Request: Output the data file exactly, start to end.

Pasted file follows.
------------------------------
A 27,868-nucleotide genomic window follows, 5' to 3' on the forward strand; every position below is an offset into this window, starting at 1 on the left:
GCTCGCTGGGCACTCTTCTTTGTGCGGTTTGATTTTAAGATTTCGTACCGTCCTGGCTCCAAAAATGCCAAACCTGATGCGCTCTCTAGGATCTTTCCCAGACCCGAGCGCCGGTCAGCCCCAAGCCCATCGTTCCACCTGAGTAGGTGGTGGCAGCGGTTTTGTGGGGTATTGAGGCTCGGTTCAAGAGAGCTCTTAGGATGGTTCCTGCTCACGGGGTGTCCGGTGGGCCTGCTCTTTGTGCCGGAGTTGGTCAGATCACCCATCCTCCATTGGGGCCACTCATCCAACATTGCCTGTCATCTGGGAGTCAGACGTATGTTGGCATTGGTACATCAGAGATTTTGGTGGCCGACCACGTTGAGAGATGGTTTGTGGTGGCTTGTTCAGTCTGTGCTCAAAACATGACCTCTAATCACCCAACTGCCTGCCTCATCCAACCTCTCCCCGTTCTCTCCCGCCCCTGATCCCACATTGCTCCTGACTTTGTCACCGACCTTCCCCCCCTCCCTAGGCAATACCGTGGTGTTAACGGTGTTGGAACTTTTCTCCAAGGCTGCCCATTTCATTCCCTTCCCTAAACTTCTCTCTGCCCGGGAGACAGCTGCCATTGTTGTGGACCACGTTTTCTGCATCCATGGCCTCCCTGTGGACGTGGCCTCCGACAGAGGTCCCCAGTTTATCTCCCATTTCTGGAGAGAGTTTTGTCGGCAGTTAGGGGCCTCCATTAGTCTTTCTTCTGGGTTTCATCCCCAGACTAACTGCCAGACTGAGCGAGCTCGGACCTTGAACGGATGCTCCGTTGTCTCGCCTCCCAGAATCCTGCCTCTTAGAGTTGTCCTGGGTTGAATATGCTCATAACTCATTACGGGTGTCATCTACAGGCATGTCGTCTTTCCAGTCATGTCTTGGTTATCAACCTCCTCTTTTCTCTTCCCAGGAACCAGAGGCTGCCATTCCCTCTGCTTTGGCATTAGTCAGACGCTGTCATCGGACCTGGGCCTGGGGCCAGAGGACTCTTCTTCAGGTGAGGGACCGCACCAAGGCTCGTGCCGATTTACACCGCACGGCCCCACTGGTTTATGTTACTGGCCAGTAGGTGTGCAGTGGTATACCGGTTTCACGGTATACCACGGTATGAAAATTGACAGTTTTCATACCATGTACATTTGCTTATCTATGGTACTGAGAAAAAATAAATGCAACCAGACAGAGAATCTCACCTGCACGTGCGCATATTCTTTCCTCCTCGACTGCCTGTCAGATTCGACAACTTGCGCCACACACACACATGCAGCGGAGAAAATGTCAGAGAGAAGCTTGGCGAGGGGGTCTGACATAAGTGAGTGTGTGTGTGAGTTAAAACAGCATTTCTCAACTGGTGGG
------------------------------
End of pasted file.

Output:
A 27,868-nucleotide genomic window follows, 5' to 3' on the forward strand; every position below is an offset into this window, starting at 1 on the left:
GCTCGCTGGGCACTCTTCTTTGTGCGGTTTGATTTTAAGATTTCGTACCGTCCTGGCTCCAAAAATGCCAAACCTGATGCGCTCTCTAGGATCTTTCCCAGACCCGAGCGCCGGTCAGCCCCAAGCCCATCGTTCCACCTGAGTAGGTGGTGGCAGCGGTTTTGTGGGGTATTGAGGCTCGGTTCAAGAGAGCTCTTAGGATGGTTCCTGCTCACGGGGTGTCCGGTGGGCCTGCTCTTTGTGCCGGAGTTGGTCAGATCACCCATCCTCCATTGGGGCCACTCATCCAACATTGCCTGTCATCTGGGAGTCAGACGTATGTTGGCATTGGTACATCAGAGATTTTGGTGGCCGACCACGTTGAGAGATGGTTTGTGGTGGCTTGTTCAGTCTGTGCTCAAAACATGACCTCTAATCACCCAACTGCCTGCCTCATCCAACCTCTCCCCGTTCTCTCCCGCCCCTGATCCCACATTGCTCCTGACTTTGTCACCGACCTTCCCCCCCTCCCTAGGCAATACCGTGGTGTTAACGGTGTTGGAACTTTTCTCCAAGGCTGCCCATTTCATTCCCTTCCCTAAACTTCTCTCTGCCCGGGAGACAGCTGCCATTGTTGTGGACCACGTTTTCTGCATCCATGGCCTCCCTGTGGACGTGGCCTCCGACAGAGGTCCCCAGTTTATCTCCCATTTCTGGAGAGAGTTTTGTCGGCAGTTAGGGGCCTCCATTAGTCTTTCTTCTGGGTTTCATCCCCAGACTAACTGCCAGACTGAGCGAGCTCGGACCTTGAACGGATGCTCCGTTGTCTCGCCTCCCAGAATCCTGCCTCTTAGAGTTGTCCTGGGTTGAATATGCTCATAACTCATTACGGGTGTCATCTACAGGCATGTCGTCTTTCCAGTCATGTCTTGGTTATCAACCTCCTCTTTTCTCTTCCCAGGAACCAGAGGCTGCCATTCCCTCTGCTTTGGCATTAGTCAGACGCTGTCATCGGACCTGGGCCTGGGGCCAGAGGACTCTTCTTCAGGTGAGGGACCGCACCAAGGCTCGTGCCGATTTACACCGCACGGCCCCACTGGTTTATGTTACTGGCCAGTAGGTGTGCAGTGGTATACCGGTTTCACGGTATACCACGGTATGAAAATTGACAGTTTTCATACCATGTACATTTGCTTATCTATGGTACTGAGAAAAAATAAATGCAACCAGACAGAGAATCTCACCTGCACGTGCGCATATTCTTTCCTCCTCGACTGCCTGTCAGATTCGACAACTTGCGCCACACACACACATGCAGCGGAGAAAATGTCAGAGAGAAGCTTGGCGAGGGGGTCTGACATAAGTGAGTGTGTGTGTGAGTTAAAACAGCATTTCTCAACTGGTGGG